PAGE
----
Bhutan - the last Shangri-la in no hurry to change(Letter from Thimpu)May 18th, 2008 - 7:30 pm ICT by admin
By Murali Krishnan
Thimpu, May 18 (IANS) It’s for no reason that they call this landlocked nation ‘the last Shangri-la’. Despite its coming out party in the form of momentous elections held in March, Bhutan still zealously guards its traditional culture, identity and the environment. Foreign influences and tourism are strictly regulated and it is in no hurry to change or make that grand leap forward. A maximum of 20,000 foreign tourists are allowed to visit this quaint Himalayan kingdom of a mere 650,000 people - also called the Land of the Thunder Dragon - every year. Many plan their visit months in advance. The exception is for Indians who do not fall in this category. This is on account of the close ties both countries share. As one Bhutanese puts it, not very positively though, Bhutan has remained a ‘protectorate’ of India.
The government still follows a ‘high value, low volume’ tourism policy. Tourists have to travel with licensed Bhutanese tour operators, have licensed guides, put up in licensed accommodation, take defined routes, and pay a minimum daily rate to the exchequer.
Every foreigner is charged $220 a day, and none wince to pay that sum to get a peek into the kingdom’s steep and high mountains, criss-crossed by a network of rivers from deep valleys before draining into the Indian plains.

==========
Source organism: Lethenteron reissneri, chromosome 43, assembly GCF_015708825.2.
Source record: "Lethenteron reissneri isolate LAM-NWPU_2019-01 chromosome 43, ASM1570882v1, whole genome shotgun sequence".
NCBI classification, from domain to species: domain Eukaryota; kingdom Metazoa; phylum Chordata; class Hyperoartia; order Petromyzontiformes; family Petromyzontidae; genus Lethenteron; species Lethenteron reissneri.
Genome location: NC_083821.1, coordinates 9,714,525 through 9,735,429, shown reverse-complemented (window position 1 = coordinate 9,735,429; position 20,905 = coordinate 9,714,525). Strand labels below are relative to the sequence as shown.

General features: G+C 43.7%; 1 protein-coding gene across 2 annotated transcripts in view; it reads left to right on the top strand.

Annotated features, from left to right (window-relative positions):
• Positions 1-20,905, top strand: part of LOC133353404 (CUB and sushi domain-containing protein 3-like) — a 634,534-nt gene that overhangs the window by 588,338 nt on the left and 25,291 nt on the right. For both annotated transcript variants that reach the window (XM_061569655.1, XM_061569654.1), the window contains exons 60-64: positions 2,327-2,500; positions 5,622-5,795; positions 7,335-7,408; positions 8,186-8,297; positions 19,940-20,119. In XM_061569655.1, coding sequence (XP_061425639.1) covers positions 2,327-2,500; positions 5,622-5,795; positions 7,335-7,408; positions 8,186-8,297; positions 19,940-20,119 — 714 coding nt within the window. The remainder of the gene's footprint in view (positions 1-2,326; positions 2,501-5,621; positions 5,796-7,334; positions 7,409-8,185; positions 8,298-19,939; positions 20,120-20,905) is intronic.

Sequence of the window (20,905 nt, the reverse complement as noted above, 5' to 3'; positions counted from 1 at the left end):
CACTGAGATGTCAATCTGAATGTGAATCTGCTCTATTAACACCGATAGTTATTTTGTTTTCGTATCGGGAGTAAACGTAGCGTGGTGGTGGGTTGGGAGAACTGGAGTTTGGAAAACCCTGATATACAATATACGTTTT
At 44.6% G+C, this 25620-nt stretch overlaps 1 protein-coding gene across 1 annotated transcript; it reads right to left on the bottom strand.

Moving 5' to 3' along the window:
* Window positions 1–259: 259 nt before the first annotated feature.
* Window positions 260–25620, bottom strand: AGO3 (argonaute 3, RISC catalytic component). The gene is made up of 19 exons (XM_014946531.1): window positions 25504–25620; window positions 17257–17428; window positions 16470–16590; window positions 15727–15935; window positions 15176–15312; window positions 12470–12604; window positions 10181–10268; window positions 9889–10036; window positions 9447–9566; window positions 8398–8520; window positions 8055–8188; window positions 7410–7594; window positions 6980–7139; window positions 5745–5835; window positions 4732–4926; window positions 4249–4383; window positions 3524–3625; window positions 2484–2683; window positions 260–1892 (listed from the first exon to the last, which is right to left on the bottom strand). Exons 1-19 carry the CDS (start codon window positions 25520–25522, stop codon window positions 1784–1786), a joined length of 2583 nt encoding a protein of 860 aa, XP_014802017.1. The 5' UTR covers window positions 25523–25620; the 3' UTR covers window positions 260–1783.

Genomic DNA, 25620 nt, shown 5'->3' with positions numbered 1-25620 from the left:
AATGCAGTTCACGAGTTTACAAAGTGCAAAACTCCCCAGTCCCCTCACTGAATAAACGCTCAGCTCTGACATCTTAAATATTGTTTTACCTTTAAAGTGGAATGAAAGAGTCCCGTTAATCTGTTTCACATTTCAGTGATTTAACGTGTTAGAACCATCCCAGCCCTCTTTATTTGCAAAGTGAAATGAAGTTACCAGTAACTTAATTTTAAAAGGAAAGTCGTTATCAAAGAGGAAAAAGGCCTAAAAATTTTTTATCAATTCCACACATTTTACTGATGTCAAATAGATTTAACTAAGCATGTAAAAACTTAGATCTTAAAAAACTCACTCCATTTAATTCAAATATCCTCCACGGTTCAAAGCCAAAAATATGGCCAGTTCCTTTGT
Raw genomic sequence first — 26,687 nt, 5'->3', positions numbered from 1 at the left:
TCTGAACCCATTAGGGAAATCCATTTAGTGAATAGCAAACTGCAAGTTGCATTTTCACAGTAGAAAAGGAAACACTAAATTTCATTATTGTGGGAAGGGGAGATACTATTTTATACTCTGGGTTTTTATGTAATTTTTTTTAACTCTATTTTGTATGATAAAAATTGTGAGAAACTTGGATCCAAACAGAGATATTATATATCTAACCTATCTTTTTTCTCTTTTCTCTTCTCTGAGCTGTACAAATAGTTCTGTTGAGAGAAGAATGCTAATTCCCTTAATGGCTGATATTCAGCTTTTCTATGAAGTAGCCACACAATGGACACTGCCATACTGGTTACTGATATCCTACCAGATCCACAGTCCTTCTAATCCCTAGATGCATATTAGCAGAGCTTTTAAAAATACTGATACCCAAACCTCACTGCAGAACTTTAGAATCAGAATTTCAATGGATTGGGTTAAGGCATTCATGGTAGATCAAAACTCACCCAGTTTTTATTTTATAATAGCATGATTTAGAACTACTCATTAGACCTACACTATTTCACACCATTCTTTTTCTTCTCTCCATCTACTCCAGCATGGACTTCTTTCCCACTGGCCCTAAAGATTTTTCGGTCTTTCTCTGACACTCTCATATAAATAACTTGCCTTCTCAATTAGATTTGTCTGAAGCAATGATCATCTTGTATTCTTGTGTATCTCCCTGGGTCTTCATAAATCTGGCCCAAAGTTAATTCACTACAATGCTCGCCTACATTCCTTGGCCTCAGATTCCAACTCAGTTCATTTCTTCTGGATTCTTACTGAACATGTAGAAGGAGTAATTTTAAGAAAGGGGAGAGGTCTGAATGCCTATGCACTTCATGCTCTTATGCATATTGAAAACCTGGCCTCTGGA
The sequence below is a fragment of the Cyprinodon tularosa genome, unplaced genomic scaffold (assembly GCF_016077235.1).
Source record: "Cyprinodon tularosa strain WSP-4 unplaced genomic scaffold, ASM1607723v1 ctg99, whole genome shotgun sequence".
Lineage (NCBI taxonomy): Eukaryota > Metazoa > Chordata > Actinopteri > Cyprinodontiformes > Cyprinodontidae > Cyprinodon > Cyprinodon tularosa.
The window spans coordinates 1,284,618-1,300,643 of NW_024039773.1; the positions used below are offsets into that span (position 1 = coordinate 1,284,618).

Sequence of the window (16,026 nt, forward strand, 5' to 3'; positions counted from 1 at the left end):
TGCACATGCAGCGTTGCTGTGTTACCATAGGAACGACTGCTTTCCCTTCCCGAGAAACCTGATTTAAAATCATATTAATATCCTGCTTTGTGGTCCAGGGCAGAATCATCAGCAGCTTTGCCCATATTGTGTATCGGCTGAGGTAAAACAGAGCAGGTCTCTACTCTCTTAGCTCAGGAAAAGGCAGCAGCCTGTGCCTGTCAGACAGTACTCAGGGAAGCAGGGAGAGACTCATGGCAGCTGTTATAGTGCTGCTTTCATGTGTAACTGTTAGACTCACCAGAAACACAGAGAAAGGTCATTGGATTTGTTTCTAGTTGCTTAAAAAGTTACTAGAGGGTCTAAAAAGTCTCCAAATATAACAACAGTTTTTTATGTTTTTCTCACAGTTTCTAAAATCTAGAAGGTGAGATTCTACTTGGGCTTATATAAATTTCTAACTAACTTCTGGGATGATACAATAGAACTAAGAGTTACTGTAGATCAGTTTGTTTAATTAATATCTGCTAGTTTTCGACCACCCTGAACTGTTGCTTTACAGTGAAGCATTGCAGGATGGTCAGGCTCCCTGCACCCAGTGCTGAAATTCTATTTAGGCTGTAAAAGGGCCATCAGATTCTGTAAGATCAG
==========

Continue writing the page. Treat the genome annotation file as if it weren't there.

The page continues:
“It’s like having a Starbuck coffee, it does not pinch them at all,” remarks Hedum Dorji, a guide to a visiting IANS correspondent who accompanied Indian Prime Minister Manmohan Singh here May 16-17.
Any foreign company planning to set up business in Bhutan must have a local partner. The application for setting up an enterprise is carefully vetted by the authorities that must perforce state how much local employment the venture will generate.
It could easily be the best getaway for Indian Health Minister Anbumani Ramadoss who would delight at the government’s strict no-tobacco policy. Those bringing in a fixed quota of cigarettes for personal consumption are charged a whopping 200 percent tax. Here even Indians are not spared. Sale of tobacco is strictly prohibited.
Five years back parliament passed a law to ban the sale of tobacco and prohibit smoking in public places. The former king, Jigme Singye Wangchuck, who has been the prime mover behind Bhutan’s democratic transition, was in a bind because, say locals, he loved Cuban cigars!
But despite the ban many still smoke in the privacy of their homes, relying on cigarettes smuggled from Phuntsholing, 175 km from the Bhutanese capital or from India. Wills Navy Cut is a hot favourite.
While the authorities have clamped down on tobacco, drug addiction is rising along with rural-urban migration. The newly elected legislators are asking each of Bhutan’s 20 districts to take action.
With the holy month of Sagadana being observed in Bhutan, steeped in its Buddhist heritage, people have stopped eating pork, beef, yak meat and mutton till another week. Most are sticking to fish, soups and the national dish, ‘ema datshi’ a spicy preparation comprising mushrooms, chillies and cheese, served with red rice.
And when this religious observance gets over later this month, many are looking forward to Indian idol Prashant Tamang’s musical concert. He was scheduled to perform at the Changjiji grounds May 2 but the culture department cancelled it on the ground that foreign artists were not allowed to perform.
But there has been a subsequent rethink in government circles. Now the country’s youth - 50 percent of who are under 25 years - can look forward to a pulsating show on May 24. And shortly after Tamang, India’s upcoming rock brand, ‘Indian Ocean’, is all set to entertain Thimpu.
Are the winds of change blowing?
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